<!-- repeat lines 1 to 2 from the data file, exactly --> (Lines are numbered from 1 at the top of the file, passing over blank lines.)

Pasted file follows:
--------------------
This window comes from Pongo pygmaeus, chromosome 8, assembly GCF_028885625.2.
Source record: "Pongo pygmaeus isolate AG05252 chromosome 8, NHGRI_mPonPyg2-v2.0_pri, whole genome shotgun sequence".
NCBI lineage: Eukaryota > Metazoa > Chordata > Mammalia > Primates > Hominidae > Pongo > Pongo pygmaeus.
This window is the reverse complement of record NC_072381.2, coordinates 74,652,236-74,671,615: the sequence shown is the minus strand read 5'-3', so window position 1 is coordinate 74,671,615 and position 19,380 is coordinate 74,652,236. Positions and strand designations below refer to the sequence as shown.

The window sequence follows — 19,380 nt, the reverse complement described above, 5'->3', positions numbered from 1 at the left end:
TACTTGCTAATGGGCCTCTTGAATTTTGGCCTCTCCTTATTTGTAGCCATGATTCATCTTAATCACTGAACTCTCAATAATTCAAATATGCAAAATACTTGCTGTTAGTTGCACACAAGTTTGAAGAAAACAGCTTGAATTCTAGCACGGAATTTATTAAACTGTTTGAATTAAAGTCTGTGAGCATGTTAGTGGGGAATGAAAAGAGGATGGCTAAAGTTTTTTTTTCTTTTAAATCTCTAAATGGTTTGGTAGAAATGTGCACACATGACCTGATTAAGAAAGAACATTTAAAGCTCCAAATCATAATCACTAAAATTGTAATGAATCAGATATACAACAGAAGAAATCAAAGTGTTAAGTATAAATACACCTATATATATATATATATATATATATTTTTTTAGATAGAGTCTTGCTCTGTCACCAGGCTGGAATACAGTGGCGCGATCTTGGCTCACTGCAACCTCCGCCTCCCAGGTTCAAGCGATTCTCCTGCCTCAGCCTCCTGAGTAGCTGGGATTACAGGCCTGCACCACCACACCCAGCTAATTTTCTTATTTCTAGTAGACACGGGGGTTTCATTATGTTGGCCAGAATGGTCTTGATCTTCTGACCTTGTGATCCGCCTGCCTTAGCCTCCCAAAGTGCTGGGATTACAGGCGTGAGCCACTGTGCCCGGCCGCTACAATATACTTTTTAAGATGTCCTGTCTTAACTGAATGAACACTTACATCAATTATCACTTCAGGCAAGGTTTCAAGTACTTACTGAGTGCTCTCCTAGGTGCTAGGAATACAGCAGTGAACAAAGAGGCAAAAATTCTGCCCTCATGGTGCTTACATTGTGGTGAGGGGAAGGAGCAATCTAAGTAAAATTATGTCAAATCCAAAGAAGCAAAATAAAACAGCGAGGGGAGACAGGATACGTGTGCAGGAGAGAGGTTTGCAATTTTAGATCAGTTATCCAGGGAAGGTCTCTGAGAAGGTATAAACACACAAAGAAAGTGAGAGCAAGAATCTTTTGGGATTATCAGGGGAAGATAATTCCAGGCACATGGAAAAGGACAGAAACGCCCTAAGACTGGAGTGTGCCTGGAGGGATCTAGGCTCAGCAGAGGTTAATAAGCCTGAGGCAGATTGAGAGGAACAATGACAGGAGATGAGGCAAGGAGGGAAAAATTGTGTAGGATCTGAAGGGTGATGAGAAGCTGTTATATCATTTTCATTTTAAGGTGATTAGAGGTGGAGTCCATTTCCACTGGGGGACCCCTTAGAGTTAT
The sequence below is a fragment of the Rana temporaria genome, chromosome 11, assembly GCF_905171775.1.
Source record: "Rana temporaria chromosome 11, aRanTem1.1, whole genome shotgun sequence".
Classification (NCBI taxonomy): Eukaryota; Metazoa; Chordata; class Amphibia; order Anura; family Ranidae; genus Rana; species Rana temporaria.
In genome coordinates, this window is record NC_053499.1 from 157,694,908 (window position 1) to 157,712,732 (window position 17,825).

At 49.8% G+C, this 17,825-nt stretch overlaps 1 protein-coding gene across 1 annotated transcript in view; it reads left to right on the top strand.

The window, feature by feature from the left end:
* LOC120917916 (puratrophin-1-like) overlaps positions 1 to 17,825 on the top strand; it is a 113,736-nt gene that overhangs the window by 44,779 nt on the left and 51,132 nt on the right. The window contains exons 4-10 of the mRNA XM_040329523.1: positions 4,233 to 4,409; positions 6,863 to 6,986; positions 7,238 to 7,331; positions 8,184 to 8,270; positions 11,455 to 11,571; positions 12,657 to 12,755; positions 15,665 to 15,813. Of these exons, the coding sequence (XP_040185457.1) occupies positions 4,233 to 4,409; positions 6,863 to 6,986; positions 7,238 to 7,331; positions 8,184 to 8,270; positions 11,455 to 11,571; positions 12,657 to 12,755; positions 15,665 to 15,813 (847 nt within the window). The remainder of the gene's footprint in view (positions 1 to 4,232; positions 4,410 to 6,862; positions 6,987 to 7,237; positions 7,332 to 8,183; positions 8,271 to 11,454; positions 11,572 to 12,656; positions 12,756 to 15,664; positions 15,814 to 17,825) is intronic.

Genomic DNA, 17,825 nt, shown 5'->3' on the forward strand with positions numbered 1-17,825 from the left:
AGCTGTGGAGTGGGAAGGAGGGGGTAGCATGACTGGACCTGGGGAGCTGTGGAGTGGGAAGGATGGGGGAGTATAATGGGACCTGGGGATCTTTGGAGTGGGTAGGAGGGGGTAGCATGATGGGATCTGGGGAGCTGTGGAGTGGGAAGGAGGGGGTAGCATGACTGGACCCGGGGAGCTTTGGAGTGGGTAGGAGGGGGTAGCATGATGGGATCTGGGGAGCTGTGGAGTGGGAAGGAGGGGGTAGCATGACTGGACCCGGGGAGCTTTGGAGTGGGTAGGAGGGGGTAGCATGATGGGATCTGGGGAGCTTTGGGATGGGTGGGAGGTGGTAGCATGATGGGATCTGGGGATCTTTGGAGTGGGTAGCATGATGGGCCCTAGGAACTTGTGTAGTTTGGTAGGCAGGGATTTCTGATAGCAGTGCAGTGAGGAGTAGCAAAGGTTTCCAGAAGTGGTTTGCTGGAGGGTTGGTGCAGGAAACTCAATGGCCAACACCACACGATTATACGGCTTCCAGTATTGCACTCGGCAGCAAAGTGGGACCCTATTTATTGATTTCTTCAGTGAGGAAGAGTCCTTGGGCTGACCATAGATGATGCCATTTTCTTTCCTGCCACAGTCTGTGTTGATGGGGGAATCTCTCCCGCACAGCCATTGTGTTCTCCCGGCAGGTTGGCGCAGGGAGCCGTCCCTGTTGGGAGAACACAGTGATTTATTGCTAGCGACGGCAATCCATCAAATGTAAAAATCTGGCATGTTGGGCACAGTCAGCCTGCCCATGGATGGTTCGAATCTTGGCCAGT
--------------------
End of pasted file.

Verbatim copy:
This window comes from Pongo pygmaeus, chromosome 8, assembly GCF_028885625.2.
Source record: "Pongo pygmaeus isolate AG05252 chromosome 8, NHGRI_mPonPyg2-v2.0_pri, whole genome shotgun sequence".